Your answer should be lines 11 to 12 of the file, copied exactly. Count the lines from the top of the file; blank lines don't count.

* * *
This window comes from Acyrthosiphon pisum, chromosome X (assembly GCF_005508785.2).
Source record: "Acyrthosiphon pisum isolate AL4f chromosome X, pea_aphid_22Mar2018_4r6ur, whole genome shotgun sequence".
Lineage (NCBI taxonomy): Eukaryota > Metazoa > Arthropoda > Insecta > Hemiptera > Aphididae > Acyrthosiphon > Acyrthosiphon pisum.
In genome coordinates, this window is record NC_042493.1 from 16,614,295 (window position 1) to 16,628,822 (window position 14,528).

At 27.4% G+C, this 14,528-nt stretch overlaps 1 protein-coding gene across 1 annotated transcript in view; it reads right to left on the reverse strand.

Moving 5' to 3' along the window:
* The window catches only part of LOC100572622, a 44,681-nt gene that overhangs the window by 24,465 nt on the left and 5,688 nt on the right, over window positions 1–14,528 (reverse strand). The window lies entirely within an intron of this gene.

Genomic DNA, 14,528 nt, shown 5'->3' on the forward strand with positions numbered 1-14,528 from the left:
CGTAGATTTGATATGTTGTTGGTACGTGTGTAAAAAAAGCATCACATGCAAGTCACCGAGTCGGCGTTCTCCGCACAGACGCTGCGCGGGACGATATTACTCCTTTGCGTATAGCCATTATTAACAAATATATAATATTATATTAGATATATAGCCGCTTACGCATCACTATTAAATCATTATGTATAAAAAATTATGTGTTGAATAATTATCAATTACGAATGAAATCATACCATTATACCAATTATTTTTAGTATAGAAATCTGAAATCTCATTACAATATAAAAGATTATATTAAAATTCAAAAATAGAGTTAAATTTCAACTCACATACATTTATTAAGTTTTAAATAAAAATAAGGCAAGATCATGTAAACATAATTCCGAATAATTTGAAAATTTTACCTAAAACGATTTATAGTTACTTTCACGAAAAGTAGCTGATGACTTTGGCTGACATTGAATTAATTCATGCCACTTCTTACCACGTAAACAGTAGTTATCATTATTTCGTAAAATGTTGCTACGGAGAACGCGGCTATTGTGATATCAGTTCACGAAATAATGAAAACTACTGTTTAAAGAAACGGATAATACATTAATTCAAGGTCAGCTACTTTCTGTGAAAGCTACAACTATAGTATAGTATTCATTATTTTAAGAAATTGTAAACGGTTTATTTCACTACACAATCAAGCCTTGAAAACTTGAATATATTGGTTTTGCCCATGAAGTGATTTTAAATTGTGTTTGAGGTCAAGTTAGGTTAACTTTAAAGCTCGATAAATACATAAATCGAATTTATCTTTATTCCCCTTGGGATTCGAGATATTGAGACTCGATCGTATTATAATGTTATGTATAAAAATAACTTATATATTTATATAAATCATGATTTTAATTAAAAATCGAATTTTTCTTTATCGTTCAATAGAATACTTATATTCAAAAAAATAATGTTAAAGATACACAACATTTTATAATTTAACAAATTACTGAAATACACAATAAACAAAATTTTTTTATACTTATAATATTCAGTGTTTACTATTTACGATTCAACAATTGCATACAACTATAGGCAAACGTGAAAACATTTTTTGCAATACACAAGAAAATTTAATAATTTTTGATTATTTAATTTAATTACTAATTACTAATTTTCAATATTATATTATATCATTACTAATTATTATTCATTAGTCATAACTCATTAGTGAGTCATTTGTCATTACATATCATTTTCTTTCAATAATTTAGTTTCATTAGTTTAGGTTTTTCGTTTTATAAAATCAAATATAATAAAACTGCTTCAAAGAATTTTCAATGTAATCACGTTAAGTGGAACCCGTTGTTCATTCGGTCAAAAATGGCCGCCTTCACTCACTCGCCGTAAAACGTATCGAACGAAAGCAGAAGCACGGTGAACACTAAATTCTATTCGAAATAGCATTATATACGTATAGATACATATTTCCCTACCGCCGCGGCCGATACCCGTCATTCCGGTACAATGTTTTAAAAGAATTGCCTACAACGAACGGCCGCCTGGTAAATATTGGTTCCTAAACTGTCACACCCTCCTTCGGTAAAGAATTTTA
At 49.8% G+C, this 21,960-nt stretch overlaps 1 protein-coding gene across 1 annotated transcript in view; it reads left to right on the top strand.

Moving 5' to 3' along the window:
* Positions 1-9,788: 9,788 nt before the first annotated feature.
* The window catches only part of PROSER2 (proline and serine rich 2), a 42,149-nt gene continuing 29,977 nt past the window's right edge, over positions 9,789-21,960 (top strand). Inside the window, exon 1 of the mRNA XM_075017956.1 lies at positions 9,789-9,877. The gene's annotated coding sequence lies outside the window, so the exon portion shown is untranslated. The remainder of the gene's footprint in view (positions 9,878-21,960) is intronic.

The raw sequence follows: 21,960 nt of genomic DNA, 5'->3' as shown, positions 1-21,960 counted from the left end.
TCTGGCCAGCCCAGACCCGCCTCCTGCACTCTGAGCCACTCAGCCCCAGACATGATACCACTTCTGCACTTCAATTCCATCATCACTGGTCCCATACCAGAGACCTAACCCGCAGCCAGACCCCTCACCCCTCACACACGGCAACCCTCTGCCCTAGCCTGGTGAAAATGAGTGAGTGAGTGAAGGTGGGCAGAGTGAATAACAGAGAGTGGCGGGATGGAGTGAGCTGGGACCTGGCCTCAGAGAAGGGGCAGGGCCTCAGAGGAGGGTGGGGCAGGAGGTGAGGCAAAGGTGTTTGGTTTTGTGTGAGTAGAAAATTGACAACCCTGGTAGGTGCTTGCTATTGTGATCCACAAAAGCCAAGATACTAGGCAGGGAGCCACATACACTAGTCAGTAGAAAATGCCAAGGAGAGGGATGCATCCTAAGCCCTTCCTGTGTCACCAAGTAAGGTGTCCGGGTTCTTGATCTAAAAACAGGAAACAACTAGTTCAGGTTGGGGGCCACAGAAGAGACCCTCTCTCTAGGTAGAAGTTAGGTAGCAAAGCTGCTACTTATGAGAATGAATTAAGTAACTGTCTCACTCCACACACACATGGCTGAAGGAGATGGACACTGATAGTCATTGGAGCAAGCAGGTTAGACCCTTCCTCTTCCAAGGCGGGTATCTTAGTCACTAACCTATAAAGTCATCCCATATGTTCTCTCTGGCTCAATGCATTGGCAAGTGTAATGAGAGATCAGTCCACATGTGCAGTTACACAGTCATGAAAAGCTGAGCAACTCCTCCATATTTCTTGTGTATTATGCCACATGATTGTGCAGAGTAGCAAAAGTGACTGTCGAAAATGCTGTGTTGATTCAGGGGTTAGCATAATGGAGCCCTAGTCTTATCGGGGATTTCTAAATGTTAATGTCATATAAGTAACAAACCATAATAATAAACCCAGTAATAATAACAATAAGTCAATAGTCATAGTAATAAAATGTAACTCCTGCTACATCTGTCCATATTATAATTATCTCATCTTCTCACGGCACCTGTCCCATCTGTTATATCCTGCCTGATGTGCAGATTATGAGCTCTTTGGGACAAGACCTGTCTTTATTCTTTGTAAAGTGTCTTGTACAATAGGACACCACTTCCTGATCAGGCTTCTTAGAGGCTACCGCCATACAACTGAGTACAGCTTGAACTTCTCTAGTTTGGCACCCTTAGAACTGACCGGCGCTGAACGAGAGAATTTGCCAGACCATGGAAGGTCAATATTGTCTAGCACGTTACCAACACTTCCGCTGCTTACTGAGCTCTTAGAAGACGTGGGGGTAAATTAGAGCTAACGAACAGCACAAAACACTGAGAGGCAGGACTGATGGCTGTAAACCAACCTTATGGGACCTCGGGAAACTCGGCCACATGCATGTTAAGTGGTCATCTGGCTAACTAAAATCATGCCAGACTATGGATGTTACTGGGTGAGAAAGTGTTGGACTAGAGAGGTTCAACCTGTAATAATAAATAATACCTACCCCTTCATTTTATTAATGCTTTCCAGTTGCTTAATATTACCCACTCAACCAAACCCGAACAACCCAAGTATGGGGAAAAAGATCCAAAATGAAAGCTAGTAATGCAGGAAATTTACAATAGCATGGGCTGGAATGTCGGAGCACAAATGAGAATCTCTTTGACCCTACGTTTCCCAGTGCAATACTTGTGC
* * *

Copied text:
Moving 5' to 3' along the window:
* Positions 1-9,788: 9,788 nt before the first annotated feature.